The guided steering function of the lane-keeping aid works well in both vehicles, although the automatic steering inputs are slightly jolty. But it’s a solid system and Isuzu and Mazda should be commended for including such advanced systems as standard on all variants.

The D-Max and BT-50 both achieved a five-star ANCAP safety rating, with identical scores across most testing categories, except vulnerable road-user protection which saw the D-Max pipping the BT-50, 69 per cent to 67.

The inside story

Very little sets the two utes apart inside beyond their branded steering-wheel centres. The completely overhauled cabin marks a huge leap forward compared with the rough old D-Max. More soft-touch materials and splashes of brushed chrome help elevate the cabin from a basic workhorse and the overall design of the dash is neat and uncomplicated. The BT-50 also represents a big improvement inside over the old Ranger-based model.

While comfort levels have increased with the new twin models, there’s still a robustness to the cabin that’s essential given it will be used by many as a work vehicle or for off-road adventures.

There are plenty of storage options up front, including a large glovebox, centre console storage, a coin and card box on the driver’s side, large door storage pockets and an extra glovebox on top of the dash. Additional push-out cupholders hidden in the dash are a neat touch, but they sit directly under the air-con vents which blows air directly on to the cups. Better make it an iced latte then.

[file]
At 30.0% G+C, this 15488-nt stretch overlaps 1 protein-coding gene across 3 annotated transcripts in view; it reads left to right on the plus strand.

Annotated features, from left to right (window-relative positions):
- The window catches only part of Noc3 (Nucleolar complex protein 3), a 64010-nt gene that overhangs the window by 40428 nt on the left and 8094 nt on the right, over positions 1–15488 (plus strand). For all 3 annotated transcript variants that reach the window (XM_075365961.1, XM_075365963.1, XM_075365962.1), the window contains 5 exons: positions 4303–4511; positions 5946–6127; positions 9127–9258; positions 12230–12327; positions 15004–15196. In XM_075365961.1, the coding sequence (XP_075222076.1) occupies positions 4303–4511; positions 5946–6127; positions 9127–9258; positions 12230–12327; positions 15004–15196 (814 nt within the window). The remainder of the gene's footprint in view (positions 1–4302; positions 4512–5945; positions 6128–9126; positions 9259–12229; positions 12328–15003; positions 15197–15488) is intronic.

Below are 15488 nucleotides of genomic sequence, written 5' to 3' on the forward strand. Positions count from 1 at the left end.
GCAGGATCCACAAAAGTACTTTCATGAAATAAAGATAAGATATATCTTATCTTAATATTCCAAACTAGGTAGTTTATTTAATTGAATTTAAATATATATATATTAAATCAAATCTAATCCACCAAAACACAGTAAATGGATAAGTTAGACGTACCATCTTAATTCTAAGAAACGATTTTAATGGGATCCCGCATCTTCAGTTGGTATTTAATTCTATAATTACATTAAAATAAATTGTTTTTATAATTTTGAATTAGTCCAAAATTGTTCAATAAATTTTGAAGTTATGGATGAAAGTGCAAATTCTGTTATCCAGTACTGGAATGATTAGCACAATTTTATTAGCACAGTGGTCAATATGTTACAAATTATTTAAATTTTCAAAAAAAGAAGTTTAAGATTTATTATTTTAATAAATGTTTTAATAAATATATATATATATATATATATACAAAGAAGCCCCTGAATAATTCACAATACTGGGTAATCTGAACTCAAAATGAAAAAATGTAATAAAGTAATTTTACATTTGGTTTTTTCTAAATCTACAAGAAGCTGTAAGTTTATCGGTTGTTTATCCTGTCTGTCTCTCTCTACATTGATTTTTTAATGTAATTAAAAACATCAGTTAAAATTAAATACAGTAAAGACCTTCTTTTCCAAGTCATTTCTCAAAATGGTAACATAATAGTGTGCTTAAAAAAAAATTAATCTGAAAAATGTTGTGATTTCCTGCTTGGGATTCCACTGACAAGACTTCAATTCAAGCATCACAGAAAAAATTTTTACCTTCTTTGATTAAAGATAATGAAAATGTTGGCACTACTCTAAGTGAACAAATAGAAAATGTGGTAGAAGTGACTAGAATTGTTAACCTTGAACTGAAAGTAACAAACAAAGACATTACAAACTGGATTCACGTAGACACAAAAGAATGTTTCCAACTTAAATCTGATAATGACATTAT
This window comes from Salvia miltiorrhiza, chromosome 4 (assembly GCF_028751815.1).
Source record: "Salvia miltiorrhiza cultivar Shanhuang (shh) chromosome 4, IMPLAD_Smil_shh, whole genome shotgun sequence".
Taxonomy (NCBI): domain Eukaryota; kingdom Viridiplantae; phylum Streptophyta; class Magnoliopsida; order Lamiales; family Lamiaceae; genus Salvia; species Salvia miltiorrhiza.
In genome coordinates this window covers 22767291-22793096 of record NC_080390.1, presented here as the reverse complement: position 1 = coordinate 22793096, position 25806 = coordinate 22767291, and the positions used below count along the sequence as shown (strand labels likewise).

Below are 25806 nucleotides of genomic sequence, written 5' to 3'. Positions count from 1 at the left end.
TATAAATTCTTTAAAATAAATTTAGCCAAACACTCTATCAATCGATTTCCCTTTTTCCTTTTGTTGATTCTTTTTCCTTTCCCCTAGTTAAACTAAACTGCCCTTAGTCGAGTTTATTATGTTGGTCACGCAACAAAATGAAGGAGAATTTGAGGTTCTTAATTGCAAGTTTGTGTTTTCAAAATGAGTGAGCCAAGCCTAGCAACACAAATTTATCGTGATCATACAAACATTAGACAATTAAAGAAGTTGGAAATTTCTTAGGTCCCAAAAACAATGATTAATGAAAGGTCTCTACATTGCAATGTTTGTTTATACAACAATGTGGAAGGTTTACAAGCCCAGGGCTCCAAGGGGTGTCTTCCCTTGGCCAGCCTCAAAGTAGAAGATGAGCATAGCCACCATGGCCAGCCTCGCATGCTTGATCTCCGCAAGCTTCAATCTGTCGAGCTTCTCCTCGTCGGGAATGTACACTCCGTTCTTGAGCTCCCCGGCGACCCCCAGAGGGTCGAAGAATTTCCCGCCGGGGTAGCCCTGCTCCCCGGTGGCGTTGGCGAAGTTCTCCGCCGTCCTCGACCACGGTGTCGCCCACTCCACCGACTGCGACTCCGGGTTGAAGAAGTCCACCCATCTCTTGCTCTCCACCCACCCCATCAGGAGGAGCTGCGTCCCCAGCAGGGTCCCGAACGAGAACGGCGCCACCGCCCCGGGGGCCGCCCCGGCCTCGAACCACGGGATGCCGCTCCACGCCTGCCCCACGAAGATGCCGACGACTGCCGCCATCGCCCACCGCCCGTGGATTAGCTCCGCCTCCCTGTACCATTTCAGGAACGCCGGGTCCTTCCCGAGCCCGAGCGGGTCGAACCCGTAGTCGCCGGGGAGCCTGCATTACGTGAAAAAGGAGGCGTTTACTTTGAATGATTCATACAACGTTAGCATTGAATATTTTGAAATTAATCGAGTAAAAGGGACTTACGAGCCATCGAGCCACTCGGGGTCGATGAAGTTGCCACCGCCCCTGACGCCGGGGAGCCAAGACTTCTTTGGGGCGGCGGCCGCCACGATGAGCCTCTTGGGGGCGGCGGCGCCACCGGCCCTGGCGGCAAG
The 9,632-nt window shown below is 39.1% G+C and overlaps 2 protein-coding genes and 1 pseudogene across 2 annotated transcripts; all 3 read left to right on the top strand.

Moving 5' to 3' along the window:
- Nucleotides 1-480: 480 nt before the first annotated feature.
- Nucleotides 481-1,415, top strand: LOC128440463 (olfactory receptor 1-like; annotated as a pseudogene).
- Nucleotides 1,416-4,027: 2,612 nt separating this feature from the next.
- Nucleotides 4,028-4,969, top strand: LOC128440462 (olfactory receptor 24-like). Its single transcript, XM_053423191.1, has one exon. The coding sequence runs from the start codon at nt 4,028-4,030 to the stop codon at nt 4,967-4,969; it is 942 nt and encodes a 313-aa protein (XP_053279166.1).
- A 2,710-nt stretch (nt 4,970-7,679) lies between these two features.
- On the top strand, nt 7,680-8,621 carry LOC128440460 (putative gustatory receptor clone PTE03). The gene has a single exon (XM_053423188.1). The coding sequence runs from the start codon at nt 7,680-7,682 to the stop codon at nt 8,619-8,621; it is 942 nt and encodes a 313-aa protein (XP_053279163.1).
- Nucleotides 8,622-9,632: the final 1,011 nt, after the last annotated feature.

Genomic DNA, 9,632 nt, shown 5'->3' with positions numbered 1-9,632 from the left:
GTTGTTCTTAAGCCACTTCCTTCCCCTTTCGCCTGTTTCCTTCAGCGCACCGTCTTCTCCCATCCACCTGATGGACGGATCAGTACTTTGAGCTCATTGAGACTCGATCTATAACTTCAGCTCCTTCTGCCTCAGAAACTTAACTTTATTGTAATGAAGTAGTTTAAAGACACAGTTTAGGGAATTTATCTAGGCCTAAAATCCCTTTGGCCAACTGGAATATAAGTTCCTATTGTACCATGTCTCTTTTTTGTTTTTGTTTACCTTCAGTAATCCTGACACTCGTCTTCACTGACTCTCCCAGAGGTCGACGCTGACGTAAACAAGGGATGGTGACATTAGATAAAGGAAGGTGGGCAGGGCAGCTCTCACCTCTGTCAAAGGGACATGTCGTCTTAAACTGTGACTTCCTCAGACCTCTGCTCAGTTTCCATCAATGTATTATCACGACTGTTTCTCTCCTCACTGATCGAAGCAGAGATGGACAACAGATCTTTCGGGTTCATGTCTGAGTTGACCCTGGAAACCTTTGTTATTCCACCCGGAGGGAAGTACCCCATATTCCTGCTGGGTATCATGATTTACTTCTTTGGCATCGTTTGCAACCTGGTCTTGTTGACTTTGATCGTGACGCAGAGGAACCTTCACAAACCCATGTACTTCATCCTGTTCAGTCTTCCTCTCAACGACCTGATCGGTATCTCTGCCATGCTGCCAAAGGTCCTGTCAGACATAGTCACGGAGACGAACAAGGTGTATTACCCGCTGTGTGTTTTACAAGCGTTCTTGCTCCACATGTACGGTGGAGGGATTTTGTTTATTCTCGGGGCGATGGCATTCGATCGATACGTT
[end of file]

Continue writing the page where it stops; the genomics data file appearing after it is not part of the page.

The front cloth seats in both utes offer excellent bolstering and side support, so much so that they look and feel like sports seats from a more premium SUV.

Isuzu has improved the infotainment system for the new model and in LS-U guise it’s housed in a nine-inch central display screen. It has a clunky menu layout and the graphics are a bit low rent, but it’s functional. Apple CarPlay dropped out several times in both models.

Rear-seat passengers will find loads of head room and decent knee room, but minimal toe room. The seats have a flat bottom but some light bolstering for the upper body. The backrest folds down, but you have to take the headrests off to fold it flat. The seat bottom flips up to load large items across the floor, but there’s no under-seat storage. There are, however, USB ports, knee-level air vents, bottle storage, a fold-down central armrest with cupholders, rear map pockets and a handy hook on the passenger side seatback that can take four kilos.


On the road

These sorts of utes are known for their towing capacity, and the new versions can tow up to 3500 kilograms, equalling the best in the one-tonne pick-up segment. Payload for the tub differs slightly between the two. The Mazda can take 1070 kilograms in XTR auto guise, while the D-Max LS-U auto can carry 1055 kilograms.

Isuzu heavily revised its 3.0-litre four-cylinder turbo-diesel engine, increasing outputs by 10kW/20Nm to 140kW of power and 450Nm of torque. While this is a boost for the D-Max, it represents a drop compared with the old BT-50 that used the 3.2-litre five-cylinder 147kW/470Nm turbo diesel still used in the Ford Ranger.

Still, the updated engine offers plenty of torque when you need it and while it’s not as responsive as a Volkswagen Amarok V6, it’s gutsy when pushed and shines higher up the rev range. The six-speed automatic tends to hold third gear, but it gets the job done.

One criticism of the old D-Max was the heavily weighted steering that added to the agricultural feel of the ute, and Isuzu has addressed this by lightening the steering feel considerably, but now it feels too light.

Isuzu engineered the suspension tune to Australian conditions, and as a result, ride and handling characteristics have improved considerably. The ride still feels slightly busy when driving both utes unladen, but it’s stable and comfortable, with very little lateral movement. Speed bumps and deep potholes barely register and both utes proved their off-road chops on a lengthy section of pockmarked, unsealed road.